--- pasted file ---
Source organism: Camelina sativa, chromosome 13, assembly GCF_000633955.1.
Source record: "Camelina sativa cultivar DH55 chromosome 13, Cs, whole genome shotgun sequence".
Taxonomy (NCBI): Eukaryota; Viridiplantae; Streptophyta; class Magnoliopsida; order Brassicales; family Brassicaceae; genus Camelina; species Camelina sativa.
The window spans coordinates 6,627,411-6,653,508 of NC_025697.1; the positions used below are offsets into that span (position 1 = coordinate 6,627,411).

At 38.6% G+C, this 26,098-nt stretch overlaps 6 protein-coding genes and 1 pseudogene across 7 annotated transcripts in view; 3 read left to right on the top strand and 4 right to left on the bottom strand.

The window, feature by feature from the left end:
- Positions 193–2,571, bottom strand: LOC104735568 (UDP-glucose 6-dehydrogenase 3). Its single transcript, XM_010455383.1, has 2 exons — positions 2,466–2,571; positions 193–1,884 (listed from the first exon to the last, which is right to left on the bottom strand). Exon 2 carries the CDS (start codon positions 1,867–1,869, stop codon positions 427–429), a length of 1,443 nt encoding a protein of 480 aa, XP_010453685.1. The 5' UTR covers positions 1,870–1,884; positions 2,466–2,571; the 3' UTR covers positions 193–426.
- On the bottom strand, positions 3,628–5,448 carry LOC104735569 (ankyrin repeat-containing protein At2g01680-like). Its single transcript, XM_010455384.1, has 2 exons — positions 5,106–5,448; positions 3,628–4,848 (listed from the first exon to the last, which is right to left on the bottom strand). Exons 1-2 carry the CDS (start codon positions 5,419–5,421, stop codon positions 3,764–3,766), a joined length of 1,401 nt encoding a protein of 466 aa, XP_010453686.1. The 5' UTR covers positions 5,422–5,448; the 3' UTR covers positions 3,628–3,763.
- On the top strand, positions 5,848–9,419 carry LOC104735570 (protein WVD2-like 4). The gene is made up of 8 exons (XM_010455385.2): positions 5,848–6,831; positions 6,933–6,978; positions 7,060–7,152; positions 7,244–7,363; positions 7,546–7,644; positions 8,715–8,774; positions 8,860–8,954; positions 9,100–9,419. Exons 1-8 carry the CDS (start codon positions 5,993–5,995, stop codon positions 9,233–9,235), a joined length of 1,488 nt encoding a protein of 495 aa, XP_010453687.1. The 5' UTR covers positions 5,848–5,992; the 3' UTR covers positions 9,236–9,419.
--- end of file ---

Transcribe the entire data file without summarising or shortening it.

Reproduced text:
Source organism: Camelina sativa, chromosome 13, assembly GCF_000633955.1.
Source record: "Camelina sativa cultivar DH55 chromosome 13, Cs, whole genome shotgun sequence".
Taxonomy (NCBI): Eukaryota; Viridiplantae; Streptophyta; class Magnoliopsida; order Brassicales; family Brassicaceae; genus Camelina; species Camelina sativa.
The window spans coordinates 6,627,411-6,653,508 of NC_025697.1; the positions used below are offsets into that span (position 1 = coordinate 6,627,411).

At 38.6% G+C, this 26,098-nt stretch overlaps 6 protein-coding genes and 1 pseudogene across 7 annotated transcripts in view; 3 read left to right on the top strand and 4 right to left on the bottom strand.

The window, feature by feature from the left end:
- Positions 193–2,571, bottom strand: LOC104735568 (UDP-glucose 6-dehydrogenase 3). Its single transcript, XM_010455383.1, has 2 exons — positions 2,466–2,571; positions 193–1,884 (listed from the first exon to the last, which is right to left on the bottom strand). Exon 2 carries the CDS (start codon positions 1,867–1,869, stop codon positions 427–429), a length of 1,443 nt encoding a protein of 480 aa, XP_010453685.1. The 5' UTR covers positions 1,870–1,884; positions 2,466–2,571; the 3' UTR covers positions 193–426.
- On the bottom strand, positions 3,628–5,448 carry LOC104735569 (ankyrin repeat-containing protein At2g01680-like). Its single transcript, XM_010455384.1, has 2 exons — positions 5,106–5,448; positions 3,628–4,848 (listed from the first exon to the last, which is right to left on the bottom strand). Exons 1-2 carry the CDS (start codon positions 5,419–5,421, stop codon positions 3,764–3,766), a joined length of 1,401 nt encoding a protein of 466 aa, XP_010453686.1. The 5' UTR covers positions 5,422–5,448; the 3' UTR covers positions 3,628–3,763.
- On the top strand, positions 5,848–9,419 carry LOC104735570 (protein WVD2-like 4). The gene is made up of 8 exons (XM_010455385.2): positions 5,848–6,831; positions 6,933–6,978; positions 7,060–7,152; positions 7,244–7,363; positions 7,546–7,644; positions 8,715–8,774; positions 8,860–8,954; positions 9,100–9,419. Exons 1-8 carry the CDS (start codon positions 5,993–5,995, stop codon positions 9,233–9,235), a joined length of 1,488 nt encoding a protein of 495 aa, XP_010453687.1. The 5' UTR covers positions 5,848–5,992; the 3' UTR covers positions 9,236–9,419.